"Disengagement" between the FJP and the Muslim Brotherhood, at the political level at the very least, is crucial in this phase. Moreover, it will benefit both sides. The Muslim Brotherhood will be free to voice whatever positions it wishes, on both domestic and foreign policy issues, and particularly on the matter of Israel, which to the Brotherhood is a subject of central importance, historically, religiously and ideologically, and one that has won it a considerable degree of legitimacy and popularity in the Arab street. No one will blame the Brotherhood for airing its views as long as these reflect the ideas and attitudes of its own members. At the same time, "disengagement" will give the party the freedom and flexibility it needs to establish stances and take decisions on foreign policy matters on the basis of risk/benefit analyses as opposed to religious or ideological obligations to the Muslim Brotherhood organisation. The importance of this can not be understated, for since obtaining a parliamentary majority that poises it to form a new government, it has stopped being a party of the Brotherhood "group" and has become a party of "the state", and representative of the interests of a vast segment of the Egyptian people. Thirdly, a clear distance between the group and the party will make life easier for both. Neither will be able to court trouble for the other, as has occurred on a number of occasions, the most recent being during the controversy over the future of the Supreme Council of the Armed Forces.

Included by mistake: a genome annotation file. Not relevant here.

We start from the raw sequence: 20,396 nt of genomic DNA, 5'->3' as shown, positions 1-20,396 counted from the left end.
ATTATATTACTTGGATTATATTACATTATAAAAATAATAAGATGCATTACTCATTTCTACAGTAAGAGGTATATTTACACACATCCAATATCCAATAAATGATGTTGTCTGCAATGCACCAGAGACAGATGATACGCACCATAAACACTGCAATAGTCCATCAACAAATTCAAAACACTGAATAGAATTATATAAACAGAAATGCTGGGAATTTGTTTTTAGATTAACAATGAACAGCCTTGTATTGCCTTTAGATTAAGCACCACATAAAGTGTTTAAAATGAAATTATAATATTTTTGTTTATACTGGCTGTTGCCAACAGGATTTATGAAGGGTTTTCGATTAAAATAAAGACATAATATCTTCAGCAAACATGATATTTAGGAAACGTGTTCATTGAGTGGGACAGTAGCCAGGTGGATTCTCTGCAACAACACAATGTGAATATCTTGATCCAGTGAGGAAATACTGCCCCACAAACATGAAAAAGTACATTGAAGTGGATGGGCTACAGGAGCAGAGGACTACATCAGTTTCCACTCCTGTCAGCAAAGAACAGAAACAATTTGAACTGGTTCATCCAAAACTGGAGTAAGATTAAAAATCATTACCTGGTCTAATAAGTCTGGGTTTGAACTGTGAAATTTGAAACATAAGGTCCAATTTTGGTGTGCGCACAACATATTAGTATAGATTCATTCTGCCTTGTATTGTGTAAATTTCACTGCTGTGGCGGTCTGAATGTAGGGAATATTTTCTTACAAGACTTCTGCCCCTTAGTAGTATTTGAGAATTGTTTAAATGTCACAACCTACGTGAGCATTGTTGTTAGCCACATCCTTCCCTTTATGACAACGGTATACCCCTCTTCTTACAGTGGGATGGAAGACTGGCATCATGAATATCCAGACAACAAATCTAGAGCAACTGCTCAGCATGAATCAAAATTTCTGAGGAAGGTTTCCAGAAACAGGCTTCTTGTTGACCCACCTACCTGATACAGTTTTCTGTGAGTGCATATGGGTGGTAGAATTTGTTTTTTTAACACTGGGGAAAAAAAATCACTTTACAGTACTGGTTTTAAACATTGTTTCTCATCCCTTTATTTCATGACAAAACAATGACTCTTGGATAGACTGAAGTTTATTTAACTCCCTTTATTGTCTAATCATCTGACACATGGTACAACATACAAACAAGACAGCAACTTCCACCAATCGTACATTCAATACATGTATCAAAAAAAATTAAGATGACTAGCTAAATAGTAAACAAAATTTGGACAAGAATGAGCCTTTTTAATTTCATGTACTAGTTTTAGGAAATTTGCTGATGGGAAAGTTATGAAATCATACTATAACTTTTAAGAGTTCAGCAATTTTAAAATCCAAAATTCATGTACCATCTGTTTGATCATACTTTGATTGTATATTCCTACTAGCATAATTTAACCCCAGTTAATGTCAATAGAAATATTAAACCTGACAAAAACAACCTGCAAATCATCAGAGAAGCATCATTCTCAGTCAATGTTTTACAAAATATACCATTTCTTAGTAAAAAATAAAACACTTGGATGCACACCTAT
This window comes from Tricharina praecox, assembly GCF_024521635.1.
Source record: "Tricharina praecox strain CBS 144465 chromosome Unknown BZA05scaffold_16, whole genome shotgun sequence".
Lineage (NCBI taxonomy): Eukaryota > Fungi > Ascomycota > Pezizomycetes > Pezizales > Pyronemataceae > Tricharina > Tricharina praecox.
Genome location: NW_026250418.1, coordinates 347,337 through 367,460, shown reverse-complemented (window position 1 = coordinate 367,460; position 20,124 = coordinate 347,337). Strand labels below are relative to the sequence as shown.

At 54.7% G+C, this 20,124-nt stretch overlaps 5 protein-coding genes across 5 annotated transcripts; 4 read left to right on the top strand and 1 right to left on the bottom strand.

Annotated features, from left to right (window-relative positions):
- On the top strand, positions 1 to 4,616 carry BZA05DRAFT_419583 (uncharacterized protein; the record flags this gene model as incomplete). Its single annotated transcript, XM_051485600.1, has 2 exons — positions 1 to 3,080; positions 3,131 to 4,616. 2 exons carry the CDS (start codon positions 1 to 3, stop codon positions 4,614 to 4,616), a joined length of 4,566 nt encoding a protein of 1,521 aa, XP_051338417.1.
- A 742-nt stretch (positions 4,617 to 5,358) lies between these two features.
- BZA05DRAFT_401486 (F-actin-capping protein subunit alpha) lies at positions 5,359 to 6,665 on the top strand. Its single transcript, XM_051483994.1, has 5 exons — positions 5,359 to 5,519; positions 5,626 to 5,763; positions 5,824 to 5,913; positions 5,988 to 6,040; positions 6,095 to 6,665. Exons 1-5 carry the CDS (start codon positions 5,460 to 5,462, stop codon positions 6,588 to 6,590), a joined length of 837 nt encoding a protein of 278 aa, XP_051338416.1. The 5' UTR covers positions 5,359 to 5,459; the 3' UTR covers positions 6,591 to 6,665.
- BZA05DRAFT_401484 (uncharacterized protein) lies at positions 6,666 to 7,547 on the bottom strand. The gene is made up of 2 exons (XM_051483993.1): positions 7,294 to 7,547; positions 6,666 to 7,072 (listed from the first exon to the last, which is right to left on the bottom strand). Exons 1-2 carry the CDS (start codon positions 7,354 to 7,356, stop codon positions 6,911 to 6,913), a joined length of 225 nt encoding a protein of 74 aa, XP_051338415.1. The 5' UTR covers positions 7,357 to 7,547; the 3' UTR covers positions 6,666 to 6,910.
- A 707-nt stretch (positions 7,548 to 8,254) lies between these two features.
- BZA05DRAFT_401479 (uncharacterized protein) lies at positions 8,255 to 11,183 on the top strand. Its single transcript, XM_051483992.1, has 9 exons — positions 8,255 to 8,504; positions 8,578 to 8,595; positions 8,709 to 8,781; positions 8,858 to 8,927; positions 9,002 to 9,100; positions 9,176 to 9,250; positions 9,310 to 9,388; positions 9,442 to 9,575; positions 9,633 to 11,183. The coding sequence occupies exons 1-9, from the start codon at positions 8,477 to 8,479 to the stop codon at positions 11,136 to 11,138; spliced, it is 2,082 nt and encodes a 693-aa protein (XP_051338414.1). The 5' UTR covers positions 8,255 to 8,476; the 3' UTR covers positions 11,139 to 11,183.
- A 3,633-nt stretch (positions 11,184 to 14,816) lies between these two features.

Nor is there a need for the two to continue to cling so closely together. If the Egyptian revolution lifted the "domestic" ban on the Muslim Brotherhood and enabled its re-assimilation into society after years of ostracism and vilification, the Egyptian ballot box lifted the "external" ban and won international recognition for them both. Moreover, Washington is currently working to reorder its relationship with them and seems ready to proceed with the development of a strategic partnership with the Muslim Brothers, marking a radical shift in US policy towards this movement.
I can understand why both the party and the Brotherhood would find it difficult to effect such a separation at this phase; however, they could overcome their reluctance if they approached the matter from the perspective that a "relative" parting of ways would be to the advantage of them both. There are four basic principles that would help them demarcate the boundaries between them and, simultaneously, ensure that the FJP has the flexibility and manoeuvrability it needs in foreign policy.